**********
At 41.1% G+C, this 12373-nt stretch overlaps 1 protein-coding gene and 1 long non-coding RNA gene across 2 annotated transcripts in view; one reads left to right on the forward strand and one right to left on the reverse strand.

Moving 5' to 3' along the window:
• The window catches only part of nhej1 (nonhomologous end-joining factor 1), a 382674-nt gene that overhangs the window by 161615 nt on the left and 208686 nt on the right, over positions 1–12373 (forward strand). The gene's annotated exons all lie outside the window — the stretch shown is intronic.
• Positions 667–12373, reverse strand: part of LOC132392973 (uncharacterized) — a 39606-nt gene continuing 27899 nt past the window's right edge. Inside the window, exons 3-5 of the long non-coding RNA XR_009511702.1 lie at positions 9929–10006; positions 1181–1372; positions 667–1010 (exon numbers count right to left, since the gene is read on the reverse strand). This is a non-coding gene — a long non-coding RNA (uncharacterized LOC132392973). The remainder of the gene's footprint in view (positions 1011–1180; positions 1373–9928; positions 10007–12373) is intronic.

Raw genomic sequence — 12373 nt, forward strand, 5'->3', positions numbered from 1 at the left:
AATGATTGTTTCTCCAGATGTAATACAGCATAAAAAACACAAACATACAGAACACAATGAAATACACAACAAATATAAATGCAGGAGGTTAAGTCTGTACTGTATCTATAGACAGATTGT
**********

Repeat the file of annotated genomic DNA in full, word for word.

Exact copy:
At 41.1% G+C, this 12373-nt stretch overlaps 1 protein-coding gene and 1 long non-coding RNA gene across 2 annotated transcripts in view; one reads left to right on the forward strand and one right to left on the reverse strand.

Moving 5' to 3' along the window:
• The window catches only part of nhej1 (nonhomologous end-joining factor 1), a 382674-nt gene that overhangs the window by 161615 nt on the left and 208686 nt on the right, over positions 1–12373 (forward strand). The gene's annotated exons all lie outside the window — the stretch shown is intronic.
• Positions 667–12373, reverse strand: part of LOC132392973 (uncharacterized) — a 39606-nt gene continuing 27899 nt past the window's right edge. Inside the window, exons 3-5 of the long non-coding RNA XR_009511702.1 lie at positions 9929–10006; positions 1181–1372; positions 667–1010 (exon numbers count right to left, since the gene is read on the reverse strand). This is a non-coding gene — a long non-coding RNA (uncharacterized LOC132392973). The remainder of the gene's footprint in view (positions 1011–1180; positions 1373–9928; positions 10007–12373) is intronic.

Raw genomic sequence — 12373 nt, forward strand, 5'->3', positions numbered from 1 at the left:
AATGATTGTTTCTCCAGATGTAATACAGCATAAAAAACACAAACATACAGAACACAATGAAATACACAACAAATATAAATGCAGGAGGTTAAGTCTGTACTGTATCTATAGACAGATTGT